It was just more than 50 years ago that the first Black model was featured on the cover of a magazine. Donyale Luna’s first cover was a Harper’s Bazaar illustration that gave her Eurocentric features, straight hair, and fair skin. Her second cover, for Vogue UK, was a photograph that featured her (again) with straight hair, and with her hand covering most of her face. Luna opened the doors of the fashion industry to women of color, though it was clear the barriers that she faced during her career as the first Black supermodel.
These barriers have been the driving force behind creating spaces of our own, not simply for separation but for celebration. This is the goal behind Texture on the Runway, an event situated during New York Fashion Week that celebrates curly hair, its versatility, and diversity. The event, which held its fourth annual show, is hosted by NaturallyCurly, which is celebrating its 20 year anniversary as an online platform for the textured hair community. The positioning of Texture on the Runway during New York Fashion Week is intentional—it not only creates a space for us to see ourselves reflected on the catwalk, but to showcase that our beauty is not separate from the New York Fashion Week sphere.
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Last year’s Diversity Report from the Fashion Spot reported that models of color accounted for 37% of the representation at New York Fashion Week. This number is not broken down further by race, however. Many of the brand representatives from Texture on the Runway shared the sentiment that the few Black models that are hired for fashion shows are typically styled with straight hair. Rarely are they rocking their natural 4c curls, braids, or locs. This is the purpose for Texture on the Runway, not only to provide a platform for models of color—specifically Black models—but for natural hair to be the highlight of the show.
There is a difference between Texture on the Runway and other NYFW shows. There is a storytelling element, something that is so personal and intimate to each and every Black man and woman in that audience that cannot be replicated. Each brand brought something to the runway that communicated not only the beauty of textured hair, but the struggle, and the history. Carol’s Daughter showcased the relationship between mothers and daughters, and had us reminiscing about the women in our lives doing our hair.
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Twenty years ago, relaxers were still the expected way of styling textured hair. Now, natural hair is at the forefront thanks to platforms like NaturallyCurly and so many others that encourage conversations around hair texture—everything from the big chop, protective styles, to vegan products. To sit amongst an audience that understands our story and to engage with brands that are unafraid to delve into these conversations was incredibly empowering.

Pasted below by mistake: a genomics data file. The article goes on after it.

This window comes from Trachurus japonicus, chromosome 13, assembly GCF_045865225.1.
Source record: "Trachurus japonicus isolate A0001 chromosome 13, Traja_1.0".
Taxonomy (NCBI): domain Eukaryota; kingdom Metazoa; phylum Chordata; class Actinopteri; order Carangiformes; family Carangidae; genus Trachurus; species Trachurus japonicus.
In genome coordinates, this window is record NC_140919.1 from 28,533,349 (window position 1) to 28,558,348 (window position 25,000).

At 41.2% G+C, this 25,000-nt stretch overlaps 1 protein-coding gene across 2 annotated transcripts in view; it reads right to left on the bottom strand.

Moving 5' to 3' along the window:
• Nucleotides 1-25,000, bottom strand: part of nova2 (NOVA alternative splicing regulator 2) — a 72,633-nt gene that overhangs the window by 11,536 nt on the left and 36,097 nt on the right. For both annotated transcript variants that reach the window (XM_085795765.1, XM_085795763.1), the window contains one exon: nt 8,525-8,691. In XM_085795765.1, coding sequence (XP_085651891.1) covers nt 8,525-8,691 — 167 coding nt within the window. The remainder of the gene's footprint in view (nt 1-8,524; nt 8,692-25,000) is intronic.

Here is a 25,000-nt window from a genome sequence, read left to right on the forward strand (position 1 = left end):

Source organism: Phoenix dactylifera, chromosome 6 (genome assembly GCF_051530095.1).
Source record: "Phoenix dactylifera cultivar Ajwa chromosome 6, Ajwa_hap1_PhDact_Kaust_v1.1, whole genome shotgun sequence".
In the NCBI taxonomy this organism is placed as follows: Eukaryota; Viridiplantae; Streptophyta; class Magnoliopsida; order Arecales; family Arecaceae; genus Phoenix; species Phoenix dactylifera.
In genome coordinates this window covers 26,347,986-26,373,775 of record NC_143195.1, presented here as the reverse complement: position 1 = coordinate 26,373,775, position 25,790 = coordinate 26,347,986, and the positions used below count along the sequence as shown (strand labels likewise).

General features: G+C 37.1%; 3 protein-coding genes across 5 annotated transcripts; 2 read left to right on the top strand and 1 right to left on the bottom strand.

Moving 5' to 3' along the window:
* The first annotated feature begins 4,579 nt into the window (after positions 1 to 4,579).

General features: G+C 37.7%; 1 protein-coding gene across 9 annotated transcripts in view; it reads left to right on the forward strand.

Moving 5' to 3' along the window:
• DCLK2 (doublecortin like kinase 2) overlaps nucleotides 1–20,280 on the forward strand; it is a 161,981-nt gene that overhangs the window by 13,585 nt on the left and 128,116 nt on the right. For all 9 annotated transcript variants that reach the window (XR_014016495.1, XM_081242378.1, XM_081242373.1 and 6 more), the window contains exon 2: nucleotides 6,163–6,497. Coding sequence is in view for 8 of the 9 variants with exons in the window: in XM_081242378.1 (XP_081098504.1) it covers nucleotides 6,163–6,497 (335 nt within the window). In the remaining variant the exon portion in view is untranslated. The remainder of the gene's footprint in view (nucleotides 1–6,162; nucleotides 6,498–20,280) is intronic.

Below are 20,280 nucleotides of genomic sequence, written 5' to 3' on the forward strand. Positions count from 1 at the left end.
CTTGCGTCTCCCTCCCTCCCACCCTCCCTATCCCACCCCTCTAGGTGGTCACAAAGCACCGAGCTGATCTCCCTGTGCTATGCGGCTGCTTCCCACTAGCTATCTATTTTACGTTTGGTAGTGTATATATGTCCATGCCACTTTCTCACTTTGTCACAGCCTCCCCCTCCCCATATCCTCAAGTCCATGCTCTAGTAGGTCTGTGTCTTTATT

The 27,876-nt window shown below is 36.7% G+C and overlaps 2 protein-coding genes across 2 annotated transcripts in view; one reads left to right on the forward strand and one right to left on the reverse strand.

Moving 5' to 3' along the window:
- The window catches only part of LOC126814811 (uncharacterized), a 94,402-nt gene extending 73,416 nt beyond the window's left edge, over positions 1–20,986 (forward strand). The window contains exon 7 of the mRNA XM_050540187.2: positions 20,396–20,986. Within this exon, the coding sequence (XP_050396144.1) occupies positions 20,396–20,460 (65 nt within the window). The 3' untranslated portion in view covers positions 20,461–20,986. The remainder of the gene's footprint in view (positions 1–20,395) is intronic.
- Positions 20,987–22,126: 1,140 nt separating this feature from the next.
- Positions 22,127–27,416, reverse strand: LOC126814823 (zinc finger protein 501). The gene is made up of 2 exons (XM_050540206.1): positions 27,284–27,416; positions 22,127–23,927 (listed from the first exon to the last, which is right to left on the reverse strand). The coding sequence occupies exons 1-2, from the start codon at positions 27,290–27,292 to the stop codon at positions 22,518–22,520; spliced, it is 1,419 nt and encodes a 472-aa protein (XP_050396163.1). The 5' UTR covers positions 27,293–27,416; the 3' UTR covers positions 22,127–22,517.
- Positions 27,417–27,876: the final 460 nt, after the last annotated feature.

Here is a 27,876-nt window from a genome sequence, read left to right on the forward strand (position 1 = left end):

No other New York Fashion Week show incorporates not only Black models, but also brand representatives, and audience members. Check out images from the show and quotes from the brand representatives below.
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“Texture on the Runway is a really huge thing, especially in the space that we are in right now, with New York Fashion Week where we are not represented as much as we would like to be. So a place where we are not the norm, but a place where you can connect with people that look like you, that feel the way you feel, and see them being highlighted it does nothing but make you feel better about yourself. After this event is over and you’re at home in your mirror, you’re going to think about this event and think about that girl that looked like you on stage and remember that you are also beautiful and that you can step out and own the world like they did the stage," says Lauren Smith, creative director for the Mane Choice.
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“We make a statement. Putting Texture on the Runway within New York Fashion Week claims its space. Our culture has been a part of fashion, our hair is a part of fashion, it drives fashion forward. We’re reclaiming our space. We are fashion, so certainly we’d be in New York Fashion Week” says Pekela Riley, lead hair stylist for Creme of Nature.
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“You get to see people that look like you — who you have a lot in common with and can identify with. It is extremely important to make sure textures are showing up not only on this runway but on all runways during New York Fashion Week,” says Janell Stevens, founder of Camille Rose Naturals.
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“It’s bigger than fashion, it’s bigger than hair. How can you impact people and leave a lasting impression?” says Monique Rodriguez, founder of Mielle Organics.
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“For so long, beauty aesthetics were one-dimensional. If they wanted to add texture it was always by design, it wasn’t a natural movement. So now the community of natural hair has embraced texture in so many ways. Texture on the Runway is just adding to it and taking it to the next level which is fashion of course. When people see it on the runway, they can take it home, morph it and make it their own, and that’s what we’re here to do,” says Diane Bailey, brand ambassador of Shea Moisture.
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“There’s a representation of our culture here. A lot of times if you have African-American models or even Latina models at New York Fashion Week, they make them wear bone straight hair. So having a show where you can be you and embrace your curls, and even make your curls curlier, it’s amazing,” says Mezei Jefferson, director of education for Carol’s Daughter.
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